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Dramatic sea rescue by Northland Rescue Helicopter crew after ship worker hurt

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Striking footage has captured the precision and care of a rescue helicopter crew involved in a dramatic aerial rescue at sea last week.

The Northland Rescue Helicopter crew safely winched a worker from the Majestic cargo ship 37km northwest of Cape Reinga last Sunday, the rescue helicopter service wrote on its Facebook page, along with footage of its successful mission.

The Majestic crewman had suffered a serious lower-leg injury after falling from a ladder, and the authorities were alerted.

“We were tasked by RCCNZ [Rescue Co-ordination Centre New Zealand] to undertake an offshore winch rescue of an injured crewman aboard the bulk carrier Majestic en route from Melbourne to Tauranga”, Northland Rescue Helicopter wrote on its Facebook page.

“The vessel was 300 nautical miles [555km] NW of Cape Reinga at that stage. Therefore, the decision was made to rendezvous with the vessel at 0830 on Sunday morning when it was closer.”

Northland Rescue Helicopter winch operator and critical care paramedic Paul Davis pictured as the helicopter nears the Majestic cargo ship 37km off Cape Reinga last Sunday. Screengrab / Northland Helicopter Rescue
Northland Rescue Helicopter winch operator and critical care paramedic Paul Davis pictured as the helicopter nears the Majestic cargo ship 37km off Cape Reinga last Sunday. Screengrab / Northland Helicopter Rescue

Sea conditions were “favourable” as the helicopter’s captain, Gerhard Pistorious, and co-pilot Peter Scott hovered above the ship so winch operator and critical care paramedic Paul Davis could lower rescue swimmer and critical care paramedic Sara Eivers onto Majestic.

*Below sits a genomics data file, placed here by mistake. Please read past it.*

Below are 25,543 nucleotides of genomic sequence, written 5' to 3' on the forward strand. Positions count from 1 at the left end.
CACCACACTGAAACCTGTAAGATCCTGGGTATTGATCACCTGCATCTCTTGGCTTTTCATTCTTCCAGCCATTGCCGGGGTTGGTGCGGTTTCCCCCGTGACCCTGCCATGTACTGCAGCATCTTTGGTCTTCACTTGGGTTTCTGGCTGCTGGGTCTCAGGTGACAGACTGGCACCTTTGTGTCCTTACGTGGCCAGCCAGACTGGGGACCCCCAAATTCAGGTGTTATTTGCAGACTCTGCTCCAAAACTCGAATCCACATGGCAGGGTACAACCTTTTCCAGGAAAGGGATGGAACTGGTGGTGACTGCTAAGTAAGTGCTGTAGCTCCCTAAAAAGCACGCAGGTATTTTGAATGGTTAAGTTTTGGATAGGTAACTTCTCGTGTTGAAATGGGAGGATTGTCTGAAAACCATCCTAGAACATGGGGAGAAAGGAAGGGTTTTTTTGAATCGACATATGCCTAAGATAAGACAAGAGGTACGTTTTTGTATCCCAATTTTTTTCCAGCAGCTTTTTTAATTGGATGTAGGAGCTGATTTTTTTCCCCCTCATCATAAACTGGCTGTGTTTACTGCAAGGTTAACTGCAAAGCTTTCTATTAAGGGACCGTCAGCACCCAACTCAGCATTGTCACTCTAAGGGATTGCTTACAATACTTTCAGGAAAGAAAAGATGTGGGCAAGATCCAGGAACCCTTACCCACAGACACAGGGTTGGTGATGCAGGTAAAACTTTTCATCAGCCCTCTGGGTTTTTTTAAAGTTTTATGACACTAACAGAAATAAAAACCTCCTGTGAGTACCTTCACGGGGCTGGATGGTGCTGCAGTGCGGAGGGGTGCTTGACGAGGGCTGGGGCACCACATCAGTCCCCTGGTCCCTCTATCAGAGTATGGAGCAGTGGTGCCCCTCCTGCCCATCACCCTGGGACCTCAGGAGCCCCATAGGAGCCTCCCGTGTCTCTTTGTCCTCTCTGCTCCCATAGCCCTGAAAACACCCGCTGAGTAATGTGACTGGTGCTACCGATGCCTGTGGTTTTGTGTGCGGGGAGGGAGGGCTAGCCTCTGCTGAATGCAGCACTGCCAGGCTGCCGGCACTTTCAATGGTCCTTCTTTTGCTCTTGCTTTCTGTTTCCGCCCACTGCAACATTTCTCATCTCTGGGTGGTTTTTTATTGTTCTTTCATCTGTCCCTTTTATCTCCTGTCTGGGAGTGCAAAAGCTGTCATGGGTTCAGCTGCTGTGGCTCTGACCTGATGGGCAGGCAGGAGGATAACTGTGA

The injured crewman was winched into the helicopter soon after.

“The mission was completed without issue, and the patient was transported directly to Whāngārei Hospital for further assessment and care.”

The incident came a week after three Nelson sailors were plucked uninjured from the water near their sinking yacht 110km off Taranaki.

A sailor is winched aboard Auckland Westpac Rescue Helicopter during last month's incident off Taranaki. Photo / Auckland Rescue Helicopter Trust
A sailor is winched aboard Auckland Westpac Rescue Helicopter during last month’s incident off Taranaki. Photo / Auckland Rescue Helicopter Trust

Tasman Bay Cruising Club race commodore Richard Knott — known to his mates as “Infamous Richard” after a series of brushes with danger — and crewmates Raymond Head and Ernst Bowmen got into trouble in bad weather, which damaged Knott’s Raven yacht Cabaret II and depleted their energy.

Auckland Westpac Rescue Helicopter came to their aid, and it was decided each man should jump into the sea and be winched from there because Cabaret II was bobbing and swinging too much in the 4m swell and 77km/h wind.

Safety first, Cabaret II's captain Richard Knott (fourth from left) says, after last month's dramatic sea rescue. Also pictured are Auckland Westpac Rescue Helicopter critical care paramedic Jono Sampson, pre-hospital and retrieval medicine doctor Kate St Louis (with sons Archie and Charlie), fellow survivors Ernst Bowmen and Raymond Head, helicopter pilot Simon Owen, and air crew officer Graham “Jonesy” Jones. Photo /  Auckland Rescue Helicopter Trust
Safety first, Cabaret II’s captain Richard Knott (fourth from left) says, after last month’s dramatic sea rescue. Also pictured are Auckland Westpac Rescue Helicopter critical care paramedic Jono Sampson, pre-hospital and retrieval medicine doctor Kate St Louis (with sons Archie and Charlie), fellow survivors Ernst Bowmen and Raymond Head, helicopter pilot Simon Owen, and air crew officer Graham “Jonesy” Jones. Photo / Auckland Rescue Helicopter Trust

Knott, also a keen skier and mountaineer, had no regrets about calling for help and — for the safety of others at sea — scuttling his newly bought second-hand yacht before jumping overboard.

“To me it’s like climbing a mountain, when you get summit fever, but instead it’s ‘I’ve got to preserve this boat’.

“And it’s like, ‘No, we’ve all got families, and we want to live’.”

Cherie Howie is an Auckland-based reporter who joined the Herald in 2011. She has been a journalist for more than 20 years and specialises in general news and features.



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